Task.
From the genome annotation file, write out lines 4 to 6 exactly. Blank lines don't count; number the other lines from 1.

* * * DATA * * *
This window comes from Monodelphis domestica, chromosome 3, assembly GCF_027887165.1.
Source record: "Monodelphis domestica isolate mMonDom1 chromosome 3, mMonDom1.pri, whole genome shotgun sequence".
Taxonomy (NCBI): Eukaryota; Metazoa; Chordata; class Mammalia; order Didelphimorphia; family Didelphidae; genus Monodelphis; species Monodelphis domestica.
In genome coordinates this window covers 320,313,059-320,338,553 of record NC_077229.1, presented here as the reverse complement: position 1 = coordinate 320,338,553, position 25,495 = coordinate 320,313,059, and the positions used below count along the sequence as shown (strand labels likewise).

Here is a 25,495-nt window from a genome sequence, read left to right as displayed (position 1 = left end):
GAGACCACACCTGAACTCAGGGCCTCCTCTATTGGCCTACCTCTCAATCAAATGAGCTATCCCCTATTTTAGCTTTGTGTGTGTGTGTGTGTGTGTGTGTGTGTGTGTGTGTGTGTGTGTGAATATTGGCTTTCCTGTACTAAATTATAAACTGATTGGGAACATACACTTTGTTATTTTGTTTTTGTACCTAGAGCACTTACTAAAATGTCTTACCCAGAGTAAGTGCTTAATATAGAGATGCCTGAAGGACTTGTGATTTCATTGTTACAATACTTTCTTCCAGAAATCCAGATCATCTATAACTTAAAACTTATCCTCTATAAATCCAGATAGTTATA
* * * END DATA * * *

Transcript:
In genome coordinates this window covers 320,313,059-320,338,553 of record NC_077229.1, presented here as the reverse complement: position 1 = coordinate 320,338,553, position 25,495 = coordinate 320,313,059, and the positions used below count along the sequence as shown (strand labels likewise).

Here is a 25,495-nt window from a genome sequence, read left to right as displayed (position 1 = left end):
GAGACCACACCTGAACTCAGGGCCTCCTCTATTGGCCTACCTCTCAATCAAATGAGCTATCCCCTATTTTAGCTTTGTGTGTGTGTGTGTGTGTGTGTGTGTGTGTGTGTGTGTGTGTGTGAATATTGGCTTTCCTGTACTAAATTATAAACTGATTGGGAACATACACTTTGTTATTTTGTTTTTGTACCTAGAGCACTTACTAAAATGTCTTACCCAGAGTAAGTGCTTAATATAGAGATGCCTGAAGGACTTGTGATTTCATTGTTACAATACTTTCTTCCAGAAATCCAGATCATCTATAACTTAAAACTTATCCTCTATAAATCCAGATAGTTATA